19.07.2021 – 17:45
Giuseppe Ungareti (Giuseppe Ungareti), the great Italian poet of the twentieth century, is considered the founder of the current of Hermeticism, whose goal has always been “pure poetry”, poetry closely associated with nature and the human soul./Konica.al
“I do not know what poetry I have been through all these years. But I know I was human: because I loved so much, I suffered so much, I even made mistakes, I tried to fix the mistake, how could I, and I never hated it. “Exactly what a man should do: love a lot, even make mistakes, suffer a lot and never hate.”
These are the words uttered by Ungaret, over eighty years. It will be a long time and many things will change from the early youth in Alexandria, Egypt, far back in 1912, when, at the age of twenty-four, he left his hometown for Paris, traveling for the first time through parents’ homeland, Italy.
The Paris of those years will be extremely lively and fruitful: there, he will find the most famous exponents of the literary and artistic avant-garde, and Ungaret will not be left behind (two years later, he publishes the poems of para). Then the war broke out and the years darkened in the mud of the trenches, but that is where he wrote the summary “Alegria”. For the first time, Ungaret demonstrates that poetry is not a simple exercise in rhetoric: the poet adheres strongly to the savior character, a character that his friend Moammed Sceab could not… Ungaret participates in the life and death of others. His long journey is marked by great losses, by “blows” as Virginia Ulf would put it, those blows that a poet like Ungaret sublimated in art, in a poem of pain that reveals in itself where the poet finds salvation.
Lightning of the lip
Thousands of people before me,
Even more charged for years,
He mortally wounded them
The crack of a lip.
But this is not a cause,
To alleviate suffering.
You are seeing me with mercy
And nest me, a music spreads
And I forget that the wound burns.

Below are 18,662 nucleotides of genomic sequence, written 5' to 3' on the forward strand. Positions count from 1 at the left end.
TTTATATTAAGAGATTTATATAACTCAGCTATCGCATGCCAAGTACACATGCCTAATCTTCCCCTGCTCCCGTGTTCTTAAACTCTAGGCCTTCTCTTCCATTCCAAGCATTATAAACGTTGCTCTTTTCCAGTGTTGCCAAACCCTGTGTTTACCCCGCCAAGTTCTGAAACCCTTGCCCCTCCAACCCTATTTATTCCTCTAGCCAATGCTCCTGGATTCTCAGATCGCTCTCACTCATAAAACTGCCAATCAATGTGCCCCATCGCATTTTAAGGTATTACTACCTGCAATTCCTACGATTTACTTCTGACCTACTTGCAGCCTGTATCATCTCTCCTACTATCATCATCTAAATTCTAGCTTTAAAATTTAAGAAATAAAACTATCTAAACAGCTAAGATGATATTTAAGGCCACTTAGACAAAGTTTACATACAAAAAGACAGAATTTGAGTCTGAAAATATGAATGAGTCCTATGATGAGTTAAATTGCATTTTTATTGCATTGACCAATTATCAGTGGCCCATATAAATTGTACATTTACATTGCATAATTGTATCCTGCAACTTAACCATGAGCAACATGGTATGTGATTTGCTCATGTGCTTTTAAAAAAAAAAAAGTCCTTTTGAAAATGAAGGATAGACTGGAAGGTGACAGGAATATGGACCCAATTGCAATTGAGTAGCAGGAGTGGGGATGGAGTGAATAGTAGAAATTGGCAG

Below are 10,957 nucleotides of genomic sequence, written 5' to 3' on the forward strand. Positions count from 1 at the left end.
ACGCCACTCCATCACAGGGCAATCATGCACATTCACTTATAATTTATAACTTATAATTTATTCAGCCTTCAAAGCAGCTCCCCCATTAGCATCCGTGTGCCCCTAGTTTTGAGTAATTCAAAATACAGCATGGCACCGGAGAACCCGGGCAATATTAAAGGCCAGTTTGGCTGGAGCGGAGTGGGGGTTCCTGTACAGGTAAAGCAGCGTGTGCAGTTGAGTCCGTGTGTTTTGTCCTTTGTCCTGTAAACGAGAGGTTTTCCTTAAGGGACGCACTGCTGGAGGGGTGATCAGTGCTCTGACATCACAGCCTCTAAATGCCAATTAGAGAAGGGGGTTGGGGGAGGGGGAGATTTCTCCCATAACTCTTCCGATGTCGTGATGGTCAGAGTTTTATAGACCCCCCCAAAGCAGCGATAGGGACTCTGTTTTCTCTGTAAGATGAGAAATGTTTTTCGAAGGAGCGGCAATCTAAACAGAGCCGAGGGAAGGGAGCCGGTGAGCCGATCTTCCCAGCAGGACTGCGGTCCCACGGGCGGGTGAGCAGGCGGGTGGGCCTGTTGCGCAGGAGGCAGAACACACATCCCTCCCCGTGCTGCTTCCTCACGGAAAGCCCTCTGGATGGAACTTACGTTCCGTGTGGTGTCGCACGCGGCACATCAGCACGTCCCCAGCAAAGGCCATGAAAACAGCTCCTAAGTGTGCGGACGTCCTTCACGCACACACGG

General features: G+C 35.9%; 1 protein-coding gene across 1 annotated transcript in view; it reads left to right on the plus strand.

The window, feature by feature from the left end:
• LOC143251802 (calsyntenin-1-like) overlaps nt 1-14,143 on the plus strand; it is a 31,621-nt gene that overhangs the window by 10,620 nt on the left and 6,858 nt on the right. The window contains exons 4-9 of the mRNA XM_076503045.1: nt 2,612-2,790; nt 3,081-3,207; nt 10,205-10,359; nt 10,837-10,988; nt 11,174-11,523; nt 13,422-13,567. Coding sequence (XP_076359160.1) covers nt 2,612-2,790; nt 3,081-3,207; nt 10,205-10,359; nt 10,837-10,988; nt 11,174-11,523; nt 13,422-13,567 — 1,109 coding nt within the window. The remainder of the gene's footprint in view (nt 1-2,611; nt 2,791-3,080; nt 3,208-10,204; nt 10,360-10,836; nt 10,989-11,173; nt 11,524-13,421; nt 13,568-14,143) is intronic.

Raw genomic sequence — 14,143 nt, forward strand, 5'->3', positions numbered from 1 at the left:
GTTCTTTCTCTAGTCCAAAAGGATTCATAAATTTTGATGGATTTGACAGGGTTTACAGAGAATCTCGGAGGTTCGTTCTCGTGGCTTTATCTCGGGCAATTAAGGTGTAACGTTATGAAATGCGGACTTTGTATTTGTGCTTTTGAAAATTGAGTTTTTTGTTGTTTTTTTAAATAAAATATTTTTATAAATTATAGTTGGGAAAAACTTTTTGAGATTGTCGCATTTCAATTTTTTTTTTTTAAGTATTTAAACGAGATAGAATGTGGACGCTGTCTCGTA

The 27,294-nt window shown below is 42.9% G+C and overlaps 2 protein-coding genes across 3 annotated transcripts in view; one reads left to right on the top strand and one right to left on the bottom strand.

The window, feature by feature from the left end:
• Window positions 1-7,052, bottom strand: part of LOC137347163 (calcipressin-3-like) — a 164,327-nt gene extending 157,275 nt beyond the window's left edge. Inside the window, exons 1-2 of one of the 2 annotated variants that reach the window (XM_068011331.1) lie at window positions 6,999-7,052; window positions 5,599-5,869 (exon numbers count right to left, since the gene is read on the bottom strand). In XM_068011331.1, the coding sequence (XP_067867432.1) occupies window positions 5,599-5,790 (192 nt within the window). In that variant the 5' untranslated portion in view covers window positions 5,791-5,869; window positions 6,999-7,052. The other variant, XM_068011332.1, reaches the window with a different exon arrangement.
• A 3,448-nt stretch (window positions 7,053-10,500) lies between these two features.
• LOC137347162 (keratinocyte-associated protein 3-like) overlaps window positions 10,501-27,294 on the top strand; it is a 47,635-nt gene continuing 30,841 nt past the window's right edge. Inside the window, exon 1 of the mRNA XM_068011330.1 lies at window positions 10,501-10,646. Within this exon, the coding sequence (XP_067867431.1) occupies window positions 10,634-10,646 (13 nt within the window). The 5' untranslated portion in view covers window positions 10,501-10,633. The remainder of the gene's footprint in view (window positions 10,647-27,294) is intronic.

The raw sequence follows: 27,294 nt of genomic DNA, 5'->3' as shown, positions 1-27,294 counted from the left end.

In a changing era, where life is fragile and uncertain, such as: “In autumn / on trees / leaves”, Hungary deals with lasting and permanent feelings: pain and love, encouraging courage, going through them in more than half a century. A difficult life, hardened by pain, but also open to brief, strong moments of joy, extremely powerful to shed light on the path to the Promised Land. If we think that Ungaret has always been a wanderer: “In no country / on earth / can / I get married…”; perhaps, for him, the Promised Land, is poetry. Ungaret’s poetry was born out of the Italian literary climate, out of confrontation with D’Annuncio, Pascoli and Carducci, out of the controversies of the time, out of the need to take a position within, against, or to reorganize these legacies. However, he will get to know them later and this will allow him to enter indirectly into poetry in Italian. He will be especially close to Malarme and the Leopard, where, afterwards, he will snatch from Malarme “his poetry so complete with the secret of the human being, that anyone can feel musically attracted, even when he still does not know how to decipher the literary meaning ”. Ungaret’s poetry does not tend to elegance nurtured by refined musical or metrical suggestions, nor to the usual sophistication for others, but to the essence of the word, an often common, popular, ancient word. Following in the footsteps of Leopard and Mallarme, in the midst of the language crisis in Europe, Ungaret proposed “twentieth-century Italian, unlike any other,” says Leone Piccioni, “a language so familiar that it can face the time, because it is simple, because it is spontaneous ”.